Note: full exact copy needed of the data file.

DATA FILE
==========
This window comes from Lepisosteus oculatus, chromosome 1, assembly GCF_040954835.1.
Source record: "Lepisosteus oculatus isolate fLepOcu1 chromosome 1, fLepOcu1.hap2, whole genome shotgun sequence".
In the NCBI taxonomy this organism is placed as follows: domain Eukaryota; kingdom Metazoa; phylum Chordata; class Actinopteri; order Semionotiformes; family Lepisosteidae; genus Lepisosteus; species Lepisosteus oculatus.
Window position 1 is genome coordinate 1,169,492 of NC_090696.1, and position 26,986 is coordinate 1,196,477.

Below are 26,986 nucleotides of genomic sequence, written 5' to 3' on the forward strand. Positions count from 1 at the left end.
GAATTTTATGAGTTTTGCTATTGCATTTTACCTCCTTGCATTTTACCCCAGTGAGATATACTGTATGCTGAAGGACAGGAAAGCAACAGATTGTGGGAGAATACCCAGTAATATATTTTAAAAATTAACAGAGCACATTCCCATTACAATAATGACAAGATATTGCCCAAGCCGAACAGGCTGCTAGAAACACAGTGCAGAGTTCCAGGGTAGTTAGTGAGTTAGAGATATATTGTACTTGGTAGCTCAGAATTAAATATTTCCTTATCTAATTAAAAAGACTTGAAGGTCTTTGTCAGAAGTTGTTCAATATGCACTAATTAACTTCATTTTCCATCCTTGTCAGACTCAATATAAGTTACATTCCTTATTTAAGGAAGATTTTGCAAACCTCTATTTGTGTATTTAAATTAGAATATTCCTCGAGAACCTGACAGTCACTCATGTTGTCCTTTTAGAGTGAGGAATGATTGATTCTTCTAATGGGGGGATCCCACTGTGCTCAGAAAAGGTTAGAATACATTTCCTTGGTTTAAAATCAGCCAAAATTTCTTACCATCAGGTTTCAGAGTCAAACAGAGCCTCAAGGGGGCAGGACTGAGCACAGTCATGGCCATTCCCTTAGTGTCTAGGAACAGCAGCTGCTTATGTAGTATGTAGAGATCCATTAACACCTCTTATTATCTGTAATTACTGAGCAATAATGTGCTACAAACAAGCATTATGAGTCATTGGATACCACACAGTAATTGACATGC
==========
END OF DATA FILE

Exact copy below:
This window comes from Lepisosteus oculatus, chromosome 1, assembly GCF_040954835.1.
Source record: "Lepisosteus oculatus isolate fLepOcu1 chromosome 1, fLepOcu1.hap2, whole genome shotgun sequence".
In the NCBI taxonomy this organism is placed as follows: domain Eukaryota; kingdom Metazoa; phylum Chordata; class Actinopteri; order Semionotiformes; family Lepisosteidae; genus Lepisosteus; species Lepisosteus oculatus.
Window position 1 is genome coordinate 1,169,492 of NC_090696.1, and position 26,986 is coordinate 1,196,477.

Below are 26,986 nucleotides of genomic sequence, written 5' to 3' on the forward strand. Positions count from 1 at the left end.
GAATTTTATGAGTTTTGCTATTGCATTTTACCTCCTTGCATTTTACCCCAGTGAGATATACTGTATGCTGAAGGACAGGAAAGCAACAGATTGTGGGAGAATACCCAGTAATATATTTTAAAAATTAACAGAGCACATTCCCATTACAATAATGACAAGATATTGCCCAAGCCGAACAGGCTGCTAGAAACACAGTGCAGAGTTCCAGGGTAGTTAGTGAGTTAGAGATATATTGTACTTGGTAGCTCAGAATTAAATATTTCCTTATCTAATTAAAAAGACTTGAAGGTCTTTGTCAGAAGTTGTTCAATATGCACTAATTAACTTCATTTTCCATCCTTGTCAGACTCAATATAAGTTACATTCCTTATTTAAGGAAGATTTTGCAAACCTCTATTTGTGTATTTAAATTAGAATATTCCTCGAGAACCTGACAGTCACTCATGTTGTCCTTTTAGAGTGAGGAATGATTGATTCTTCTAATGGGGGGATCCCACTGTGCTCAGAAAAGGTTAGAATACATTTCCTTGGTTTAAAATCAGCCAAAATTTCTTACCATCAGGTTTCAGAGTCAAACAGAGCCTCAAGGGGGCAGGACTGAGCACAGTCATGGCCATTCCCTTAGTGTCTAGGAACAGCAGCTGCTTATGTAGTATGTAGAGATCCATTAACACCTCTTATTATCTGTAATTACTGAGCAATAATGTGCTACAAACAAGCATTATGAGTCATTGGATACCACACAGTAATTGACATGC